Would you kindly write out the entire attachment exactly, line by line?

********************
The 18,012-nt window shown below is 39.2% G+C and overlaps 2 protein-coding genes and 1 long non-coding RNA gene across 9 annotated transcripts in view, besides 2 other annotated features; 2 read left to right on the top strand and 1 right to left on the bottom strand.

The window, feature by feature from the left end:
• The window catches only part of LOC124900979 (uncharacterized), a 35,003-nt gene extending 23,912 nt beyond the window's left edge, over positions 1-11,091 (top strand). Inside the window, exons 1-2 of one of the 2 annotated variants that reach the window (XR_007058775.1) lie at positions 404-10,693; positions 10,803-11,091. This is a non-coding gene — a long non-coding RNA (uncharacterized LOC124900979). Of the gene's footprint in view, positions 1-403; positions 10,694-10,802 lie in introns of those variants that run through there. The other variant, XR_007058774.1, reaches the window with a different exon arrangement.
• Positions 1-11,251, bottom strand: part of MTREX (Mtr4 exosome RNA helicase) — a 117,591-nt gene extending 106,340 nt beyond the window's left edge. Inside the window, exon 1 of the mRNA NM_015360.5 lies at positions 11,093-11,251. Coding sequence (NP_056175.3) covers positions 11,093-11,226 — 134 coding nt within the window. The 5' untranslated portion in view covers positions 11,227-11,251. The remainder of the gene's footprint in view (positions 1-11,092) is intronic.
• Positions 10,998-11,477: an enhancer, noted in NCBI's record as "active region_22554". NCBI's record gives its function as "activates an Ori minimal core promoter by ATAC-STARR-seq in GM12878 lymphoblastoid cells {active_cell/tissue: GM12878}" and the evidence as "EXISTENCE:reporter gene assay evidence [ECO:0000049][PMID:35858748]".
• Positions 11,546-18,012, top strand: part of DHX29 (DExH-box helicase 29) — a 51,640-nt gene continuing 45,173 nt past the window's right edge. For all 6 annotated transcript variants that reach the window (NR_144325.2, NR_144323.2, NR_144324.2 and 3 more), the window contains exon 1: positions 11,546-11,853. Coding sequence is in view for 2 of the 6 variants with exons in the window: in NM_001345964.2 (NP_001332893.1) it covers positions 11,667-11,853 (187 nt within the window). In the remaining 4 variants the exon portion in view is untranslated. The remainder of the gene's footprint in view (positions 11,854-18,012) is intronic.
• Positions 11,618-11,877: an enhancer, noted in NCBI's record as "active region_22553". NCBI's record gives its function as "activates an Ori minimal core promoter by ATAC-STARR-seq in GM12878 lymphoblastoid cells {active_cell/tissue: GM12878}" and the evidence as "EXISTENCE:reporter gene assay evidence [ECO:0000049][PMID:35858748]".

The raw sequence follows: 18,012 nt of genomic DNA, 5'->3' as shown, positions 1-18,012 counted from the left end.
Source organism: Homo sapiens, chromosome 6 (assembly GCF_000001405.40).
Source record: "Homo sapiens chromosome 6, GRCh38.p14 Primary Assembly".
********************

The 18,012-nt window shown below is 39.2% G+C and overlaps 2 protein-coding genes and 1 long non-coding RNA gene across 9 annotated transcripts in view, besides 2 other annotated features; 2 read left to right on the top strand and 1 right to left on the bottom strand.

The window, feature by feature from the left end:
• The window catches only part of LOC124900979 (uncharacterized), a 35,003-nt gene extending 23,912 nt beyond the window's left edge, over positions 1-11,091 (top strand). Inside the window, exons 1-2 of one of the 2 annotated variants that reach the window (XR_007058775.1) lie at positions 404-10,693; positions 10,803-11,091. This is a non-coding gene — a long non-coding RNA (uncharacterized LOC124900979). Of the gene's footprint in view, positions 1-403; positions 10,694-10,802 lie in introns of those variants that run through there. The other variant, XR_007058774.1, reaches the window with a different exon arrangement.
• Positions 1-11,251, bottom strand: part of MTREX (Mtr4 exosome RNA helicase) — a 117,591-nt gene extending 106,340 nt beyond the window's left edge. Inside the window, exon 1 of the mRNA NM_015360.5 lies at positions 11,093-11,251. Coding sequence (NP_056175.3) covers positions 11,093-11,226 — 134 coding nt within the window. The 5' untranslated portion in view covers positions 11,227-11,251. The remainder of the gene's footprint in view (positions 1-11,092) is intronic.
• Positions 10,998-11,477: an enhancer, noted in NCBI's record as "active region_22554". NCBI's record gives its function as "activates an Ori minimal core promoter by ATAC-STARR-seq in GM12878 lymphoblastoid cells {active_cell/tissue: GM12878}" and the evidence as "EXISTENCE:reporter gene assay evidence [ECO:0000049][PMID:35858748]".
• Positions 11,546-18,012, top strand: part of DHX29 (DExH-box helicase 29) — a 51,640-nt gene continuing 45,173 nt past the window's right edge. For all 6 annotated transcript variants that reach the window (NR_144325.2, NR_144323.2, NR_144324.2 and 3 more), the window contains exon 1: positions 11,546-11,853. Coding sequence is in view for 2 of the 6 variants with exons in the window: in NM_001345964.2 (NP_001332893.1) it covers positions 11,667-11,853 (187 nt within the window). In the remaining 4 variants the exon portion in view is untranslated. The remainder of the gene's footprint in view (positions 11,854-18,012) is intronic.
• Positions 11,618-11,877: an enhancer, noted in NCBI's record as "active region_22553". NCBI's record gives its function as "activates an Ori minimal core promoter by ATAC-STARR-seq in GM12878 lymphoblastoid cells {active_cell/tissue: GM12878}" and the evidence as "EXISTENCE:reporter gene assay evidence [ECO:0000049][PMID:35858748]".

The raw sequence follows: 18,012 nt of genomic DNA, 5'->3' as shown, positions 1-18,012 counted from the left end.
Source organism: Homo sapiens, chromosome 6 (assembly GCF_000001405.40).
Source record: "Homo sapiens chromosome 6, GRCh38.p14 Primary Assembly".